“Adults should take responsibility for their own Covid measures according to what they feel. Children should be supervised by an adult with regards their Covid safety.”
“We are trying to learn to live with it. The signs will keep the fear within society.”
“Realistically, all the measures that the Government have felt the need to mandate over the past 2 years are common sense practices that most people adhered to anyways. Signage is a complete waste of money, and the money could be much better spent on actual priorities.”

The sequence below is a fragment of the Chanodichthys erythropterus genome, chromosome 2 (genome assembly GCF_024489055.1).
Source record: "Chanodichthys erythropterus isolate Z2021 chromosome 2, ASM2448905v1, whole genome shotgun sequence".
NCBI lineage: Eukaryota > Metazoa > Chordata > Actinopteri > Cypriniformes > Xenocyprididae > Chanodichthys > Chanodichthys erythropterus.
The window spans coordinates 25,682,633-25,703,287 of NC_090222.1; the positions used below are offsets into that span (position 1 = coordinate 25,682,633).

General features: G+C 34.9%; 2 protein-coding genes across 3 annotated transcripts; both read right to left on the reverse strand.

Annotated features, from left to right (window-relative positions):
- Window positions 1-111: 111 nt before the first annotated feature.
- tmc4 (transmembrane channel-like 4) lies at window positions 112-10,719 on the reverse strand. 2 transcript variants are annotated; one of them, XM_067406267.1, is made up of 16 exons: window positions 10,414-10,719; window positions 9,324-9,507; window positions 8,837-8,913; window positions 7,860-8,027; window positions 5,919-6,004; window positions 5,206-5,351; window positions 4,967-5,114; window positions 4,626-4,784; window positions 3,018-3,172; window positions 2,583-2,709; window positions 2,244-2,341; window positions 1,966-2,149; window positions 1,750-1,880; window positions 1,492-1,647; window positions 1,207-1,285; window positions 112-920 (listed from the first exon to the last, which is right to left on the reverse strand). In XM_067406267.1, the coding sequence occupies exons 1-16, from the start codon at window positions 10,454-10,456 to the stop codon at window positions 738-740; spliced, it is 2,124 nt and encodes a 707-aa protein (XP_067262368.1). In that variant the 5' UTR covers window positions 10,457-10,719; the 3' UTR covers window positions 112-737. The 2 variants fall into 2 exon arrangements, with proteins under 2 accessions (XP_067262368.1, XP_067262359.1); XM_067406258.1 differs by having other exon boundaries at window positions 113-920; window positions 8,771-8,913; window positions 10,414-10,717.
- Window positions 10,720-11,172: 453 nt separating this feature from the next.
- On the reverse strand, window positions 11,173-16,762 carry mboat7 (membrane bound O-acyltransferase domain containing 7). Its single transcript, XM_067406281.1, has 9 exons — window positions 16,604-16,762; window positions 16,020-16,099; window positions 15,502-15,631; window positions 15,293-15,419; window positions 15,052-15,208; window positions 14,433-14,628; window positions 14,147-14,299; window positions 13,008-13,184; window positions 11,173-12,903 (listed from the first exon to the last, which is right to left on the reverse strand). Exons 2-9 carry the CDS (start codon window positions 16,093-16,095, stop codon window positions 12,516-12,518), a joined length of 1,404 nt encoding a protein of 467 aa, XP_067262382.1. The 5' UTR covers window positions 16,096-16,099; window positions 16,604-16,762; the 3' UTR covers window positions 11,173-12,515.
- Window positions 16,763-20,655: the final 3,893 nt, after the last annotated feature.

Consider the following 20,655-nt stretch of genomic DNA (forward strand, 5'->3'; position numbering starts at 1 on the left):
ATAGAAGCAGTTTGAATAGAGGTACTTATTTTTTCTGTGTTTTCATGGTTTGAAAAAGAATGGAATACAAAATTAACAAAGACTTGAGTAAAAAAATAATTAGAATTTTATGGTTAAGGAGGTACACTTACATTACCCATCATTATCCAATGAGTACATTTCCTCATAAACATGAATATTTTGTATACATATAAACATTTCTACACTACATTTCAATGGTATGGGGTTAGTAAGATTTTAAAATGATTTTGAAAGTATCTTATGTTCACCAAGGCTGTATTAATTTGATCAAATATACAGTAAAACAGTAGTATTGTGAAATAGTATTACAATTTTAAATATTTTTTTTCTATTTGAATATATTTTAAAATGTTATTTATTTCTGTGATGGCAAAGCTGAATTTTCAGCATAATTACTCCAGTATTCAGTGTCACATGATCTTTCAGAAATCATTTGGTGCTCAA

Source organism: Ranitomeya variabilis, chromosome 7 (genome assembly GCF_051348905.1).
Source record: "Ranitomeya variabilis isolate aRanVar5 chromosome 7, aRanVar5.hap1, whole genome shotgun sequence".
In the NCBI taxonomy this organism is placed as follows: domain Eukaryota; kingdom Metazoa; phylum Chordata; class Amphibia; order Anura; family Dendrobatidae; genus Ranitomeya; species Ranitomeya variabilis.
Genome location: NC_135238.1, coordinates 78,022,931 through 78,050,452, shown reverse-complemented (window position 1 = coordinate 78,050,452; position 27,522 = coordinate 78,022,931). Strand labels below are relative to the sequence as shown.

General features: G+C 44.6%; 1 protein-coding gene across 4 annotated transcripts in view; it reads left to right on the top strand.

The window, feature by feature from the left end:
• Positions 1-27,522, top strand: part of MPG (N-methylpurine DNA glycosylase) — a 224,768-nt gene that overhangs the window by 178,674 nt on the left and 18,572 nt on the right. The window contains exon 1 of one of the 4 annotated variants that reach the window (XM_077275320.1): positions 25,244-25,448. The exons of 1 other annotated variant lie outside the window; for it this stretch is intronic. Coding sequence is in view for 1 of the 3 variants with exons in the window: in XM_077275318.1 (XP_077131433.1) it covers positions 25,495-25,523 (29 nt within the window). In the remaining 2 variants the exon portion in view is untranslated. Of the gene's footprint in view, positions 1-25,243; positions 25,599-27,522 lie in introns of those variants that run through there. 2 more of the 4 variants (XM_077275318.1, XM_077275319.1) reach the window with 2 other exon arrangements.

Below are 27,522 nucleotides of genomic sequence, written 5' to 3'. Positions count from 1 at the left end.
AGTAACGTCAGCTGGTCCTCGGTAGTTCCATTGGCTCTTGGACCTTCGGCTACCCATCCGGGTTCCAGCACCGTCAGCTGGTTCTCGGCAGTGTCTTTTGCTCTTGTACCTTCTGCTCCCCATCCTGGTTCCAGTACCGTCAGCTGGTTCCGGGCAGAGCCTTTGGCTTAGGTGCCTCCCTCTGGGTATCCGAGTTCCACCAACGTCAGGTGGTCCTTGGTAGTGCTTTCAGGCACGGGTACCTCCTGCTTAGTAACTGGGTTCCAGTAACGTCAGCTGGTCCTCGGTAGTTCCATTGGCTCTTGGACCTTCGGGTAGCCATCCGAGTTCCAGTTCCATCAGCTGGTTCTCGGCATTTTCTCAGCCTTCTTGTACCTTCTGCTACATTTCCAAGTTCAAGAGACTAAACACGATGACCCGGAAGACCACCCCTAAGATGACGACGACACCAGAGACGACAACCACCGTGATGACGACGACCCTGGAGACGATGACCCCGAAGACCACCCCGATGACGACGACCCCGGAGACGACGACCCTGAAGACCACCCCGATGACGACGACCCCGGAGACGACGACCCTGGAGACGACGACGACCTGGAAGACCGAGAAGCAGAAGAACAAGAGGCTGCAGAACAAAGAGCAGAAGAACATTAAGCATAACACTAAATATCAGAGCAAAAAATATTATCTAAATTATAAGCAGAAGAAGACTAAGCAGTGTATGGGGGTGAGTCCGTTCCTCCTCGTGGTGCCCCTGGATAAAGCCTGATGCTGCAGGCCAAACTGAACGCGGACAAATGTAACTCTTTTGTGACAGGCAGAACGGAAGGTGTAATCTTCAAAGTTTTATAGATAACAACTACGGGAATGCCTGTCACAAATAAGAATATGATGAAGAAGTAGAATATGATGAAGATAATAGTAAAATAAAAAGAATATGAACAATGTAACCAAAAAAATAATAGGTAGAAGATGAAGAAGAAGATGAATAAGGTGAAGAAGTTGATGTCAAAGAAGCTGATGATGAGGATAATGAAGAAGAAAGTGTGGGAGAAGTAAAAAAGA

The majority of respondents stated that they would feel more comfortable visiting a setting that was displaying Covid Safety Signage. This was particularly reassuring for disabled people who are at high clinical risk. It was noted that in order to ensure that the public follow such guidance, it needs to be communicated in a clear and concise manner, using a range of accessible formats and promoted across a variety of channels. However, a portion of respondents believed that some businesses may only sign up to the Scheme as a token gesture and without any form of monitoring, there would be no way to determine whether additional safety measures had been introduced. Specific comments were shared about face coverings, with some respondents stating that if businesses do recommend continued use of face coverings, then there must also be an awareness and understanding of people who are medically exempt.